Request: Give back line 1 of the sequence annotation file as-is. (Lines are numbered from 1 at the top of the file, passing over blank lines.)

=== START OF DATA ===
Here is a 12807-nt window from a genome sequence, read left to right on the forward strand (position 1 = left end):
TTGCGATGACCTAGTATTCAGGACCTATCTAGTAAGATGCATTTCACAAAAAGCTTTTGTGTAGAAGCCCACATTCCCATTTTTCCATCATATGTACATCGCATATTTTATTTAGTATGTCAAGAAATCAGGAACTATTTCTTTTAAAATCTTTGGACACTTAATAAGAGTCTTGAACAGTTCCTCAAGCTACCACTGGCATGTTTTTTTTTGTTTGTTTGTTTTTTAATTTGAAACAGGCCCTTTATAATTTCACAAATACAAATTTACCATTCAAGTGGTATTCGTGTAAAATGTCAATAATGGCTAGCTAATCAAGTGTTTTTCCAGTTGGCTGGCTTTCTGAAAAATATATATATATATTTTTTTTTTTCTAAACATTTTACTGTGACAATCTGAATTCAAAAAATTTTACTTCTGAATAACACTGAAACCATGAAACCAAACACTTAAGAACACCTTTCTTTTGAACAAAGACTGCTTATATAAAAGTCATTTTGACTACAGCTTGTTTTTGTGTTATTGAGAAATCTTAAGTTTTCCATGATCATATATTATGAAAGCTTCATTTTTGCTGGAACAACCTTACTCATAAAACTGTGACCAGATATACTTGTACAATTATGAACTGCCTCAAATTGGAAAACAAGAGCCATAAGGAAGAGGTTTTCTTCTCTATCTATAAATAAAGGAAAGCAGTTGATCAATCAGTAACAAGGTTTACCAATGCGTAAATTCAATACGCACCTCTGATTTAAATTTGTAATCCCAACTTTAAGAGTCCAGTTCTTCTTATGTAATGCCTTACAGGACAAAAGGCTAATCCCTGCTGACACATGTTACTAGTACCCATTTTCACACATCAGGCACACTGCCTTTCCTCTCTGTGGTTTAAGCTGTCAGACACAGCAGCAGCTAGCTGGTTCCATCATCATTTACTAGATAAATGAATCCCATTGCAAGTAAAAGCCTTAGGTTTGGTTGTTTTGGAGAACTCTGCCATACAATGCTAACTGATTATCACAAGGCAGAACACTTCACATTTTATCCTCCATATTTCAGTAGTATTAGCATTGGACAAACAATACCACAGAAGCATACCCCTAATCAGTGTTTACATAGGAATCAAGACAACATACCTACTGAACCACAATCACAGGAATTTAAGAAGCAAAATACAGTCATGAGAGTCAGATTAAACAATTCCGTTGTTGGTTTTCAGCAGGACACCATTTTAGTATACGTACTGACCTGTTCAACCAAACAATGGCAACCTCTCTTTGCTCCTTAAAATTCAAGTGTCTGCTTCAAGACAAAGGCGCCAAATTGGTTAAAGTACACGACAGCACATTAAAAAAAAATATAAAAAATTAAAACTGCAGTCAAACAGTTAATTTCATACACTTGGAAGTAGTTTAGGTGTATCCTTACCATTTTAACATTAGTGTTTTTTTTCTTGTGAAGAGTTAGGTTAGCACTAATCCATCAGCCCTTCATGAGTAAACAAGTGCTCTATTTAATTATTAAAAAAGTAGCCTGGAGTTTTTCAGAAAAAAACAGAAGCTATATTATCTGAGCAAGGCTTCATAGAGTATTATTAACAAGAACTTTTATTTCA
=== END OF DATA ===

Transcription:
Here is a 12807-nt window from a genome sequence, read left to right on the forward strand (position 1 = left end):